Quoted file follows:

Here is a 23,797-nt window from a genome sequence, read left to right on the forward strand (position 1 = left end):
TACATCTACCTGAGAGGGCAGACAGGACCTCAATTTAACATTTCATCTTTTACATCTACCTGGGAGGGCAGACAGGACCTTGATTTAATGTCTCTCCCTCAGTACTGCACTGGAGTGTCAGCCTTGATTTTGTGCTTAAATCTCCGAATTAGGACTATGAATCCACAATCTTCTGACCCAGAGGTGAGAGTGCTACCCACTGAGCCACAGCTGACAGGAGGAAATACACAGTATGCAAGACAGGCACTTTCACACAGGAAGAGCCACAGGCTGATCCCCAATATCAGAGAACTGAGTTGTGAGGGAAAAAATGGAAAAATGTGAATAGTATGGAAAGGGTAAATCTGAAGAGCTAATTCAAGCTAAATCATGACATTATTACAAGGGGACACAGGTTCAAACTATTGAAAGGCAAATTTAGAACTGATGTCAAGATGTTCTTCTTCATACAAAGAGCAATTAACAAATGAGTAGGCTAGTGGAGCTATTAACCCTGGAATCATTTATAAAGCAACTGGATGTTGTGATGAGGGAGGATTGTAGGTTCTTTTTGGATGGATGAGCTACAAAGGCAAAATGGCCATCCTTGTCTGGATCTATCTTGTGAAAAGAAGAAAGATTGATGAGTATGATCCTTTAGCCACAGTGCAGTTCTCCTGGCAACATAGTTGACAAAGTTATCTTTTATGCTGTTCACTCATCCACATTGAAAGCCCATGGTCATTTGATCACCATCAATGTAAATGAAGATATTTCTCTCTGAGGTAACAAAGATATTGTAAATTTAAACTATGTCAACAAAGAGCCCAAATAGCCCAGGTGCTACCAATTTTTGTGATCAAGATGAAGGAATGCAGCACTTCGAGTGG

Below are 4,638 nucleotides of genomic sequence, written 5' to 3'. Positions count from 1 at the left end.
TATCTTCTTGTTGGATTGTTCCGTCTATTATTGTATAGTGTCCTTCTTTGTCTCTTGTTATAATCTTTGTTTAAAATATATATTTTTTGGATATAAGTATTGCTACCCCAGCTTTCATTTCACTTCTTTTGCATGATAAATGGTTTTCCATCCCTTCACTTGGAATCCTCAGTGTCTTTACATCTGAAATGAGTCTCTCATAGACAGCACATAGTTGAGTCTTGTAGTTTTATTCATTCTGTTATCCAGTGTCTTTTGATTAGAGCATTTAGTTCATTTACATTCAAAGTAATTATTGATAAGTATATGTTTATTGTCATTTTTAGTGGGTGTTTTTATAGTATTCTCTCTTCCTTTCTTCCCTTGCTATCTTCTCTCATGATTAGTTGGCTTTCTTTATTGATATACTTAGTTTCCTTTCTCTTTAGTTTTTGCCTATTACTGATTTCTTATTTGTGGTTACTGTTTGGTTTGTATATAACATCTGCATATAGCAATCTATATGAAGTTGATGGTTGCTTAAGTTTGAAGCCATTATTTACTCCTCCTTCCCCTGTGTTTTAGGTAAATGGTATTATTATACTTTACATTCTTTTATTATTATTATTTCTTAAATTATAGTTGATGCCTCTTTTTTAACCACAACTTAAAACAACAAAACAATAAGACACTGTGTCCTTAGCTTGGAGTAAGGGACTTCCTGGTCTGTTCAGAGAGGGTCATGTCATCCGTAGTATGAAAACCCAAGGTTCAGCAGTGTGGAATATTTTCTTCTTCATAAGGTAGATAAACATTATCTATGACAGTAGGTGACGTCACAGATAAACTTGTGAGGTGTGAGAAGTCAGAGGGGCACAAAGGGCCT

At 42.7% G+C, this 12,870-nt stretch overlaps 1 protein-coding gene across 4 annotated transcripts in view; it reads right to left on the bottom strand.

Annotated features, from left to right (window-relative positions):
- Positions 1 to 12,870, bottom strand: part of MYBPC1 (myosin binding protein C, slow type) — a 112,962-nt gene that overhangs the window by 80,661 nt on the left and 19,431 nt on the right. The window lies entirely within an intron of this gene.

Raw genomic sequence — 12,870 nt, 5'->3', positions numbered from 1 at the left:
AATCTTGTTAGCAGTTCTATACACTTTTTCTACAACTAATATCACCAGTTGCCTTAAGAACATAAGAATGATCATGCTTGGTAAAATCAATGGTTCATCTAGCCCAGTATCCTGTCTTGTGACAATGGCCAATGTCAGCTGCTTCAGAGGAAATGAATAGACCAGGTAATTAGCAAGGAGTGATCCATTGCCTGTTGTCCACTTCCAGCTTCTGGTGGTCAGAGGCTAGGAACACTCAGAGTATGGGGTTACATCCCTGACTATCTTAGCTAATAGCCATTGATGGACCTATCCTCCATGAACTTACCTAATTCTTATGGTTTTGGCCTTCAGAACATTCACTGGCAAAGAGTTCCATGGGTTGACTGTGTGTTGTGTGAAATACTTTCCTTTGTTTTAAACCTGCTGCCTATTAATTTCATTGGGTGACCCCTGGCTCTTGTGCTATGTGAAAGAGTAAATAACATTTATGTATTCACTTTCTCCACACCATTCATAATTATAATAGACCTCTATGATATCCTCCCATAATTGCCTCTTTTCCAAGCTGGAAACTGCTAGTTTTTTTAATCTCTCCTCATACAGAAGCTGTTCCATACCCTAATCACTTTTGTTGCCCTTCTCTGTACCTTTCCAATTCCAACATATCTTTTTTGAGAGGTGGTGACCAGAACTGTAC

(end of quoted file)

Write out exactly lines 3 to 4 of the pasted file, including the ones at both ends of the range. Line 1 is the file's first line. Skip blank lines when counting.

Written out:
Below are 4,638 nucleotides of genomic sequence, written 5' to 3'. Positions count from 1 at the left end.
TATCTTCTTGTTGGATTGTTCCGTCTATTATTGTATAGTGTCCTTCTTTGTCTCTTGTTATAATCTTTGTTTAAAATATATATTTTTTGGATATAAGTATTGCTACCCCAGCTTTCATTTCACTTCTTTTGCATGATAAATGGTTTTCCATCCCTTCACTTGGAATCCTCAGTGTCTTTACATCTGAAATGAGTCTCTCATAGACAGCACATAGTTGAGTCTTGTAGTTTTATTCATTCTGTTATCCAGTGTCTTTTGATTAGAGCATTTAGTTCATTTACATTCAAAGTAATTATTGATAAGTATATGTTTATTGTCATTTTTAGTGGGTGTTTTTATAGTATTCTCTCTTCCTTTCTTCCCTTGCTATCTTCTCTCATGATTAGTTGGCTTTCTTTATTGATATACTTAGTTTCCTTTCTCTTTAGTTTTTGCCTATTACTGATTTCTTATTTGTGGTTACTGTTTGGTTTGTATATAACATCTGCATATAGCAATCTATATGAAGTTGATGGTTGCTTAAGTTTGAAGCCATTATTTACTCCTCCTTCCCCTGTGTTTTAGGTAAATGGTATTATTATACTTTACATTCTTTTATTATTATTATTTCTTAAATTATAGTTGATGCCTCTTTTTTAACCACAACTTAAAACAACAAAACAATAAGACACTGTGTCCTTAGCTTGGAGTAAGGGACTTCCTGGTCTGTTCAGAGAGGGTCATGTCATCCGTAGTATGAAAACCCAAGGTTCAGCAGTGTGGAATATTTTCTTCTTCATAAGGTAGATAAACATTATCTATGACAGTAGGTGACGTCACAGATAAACTTGTGAGGTGTGAGAAGTCAGAGGGGCACAAAGGGCCT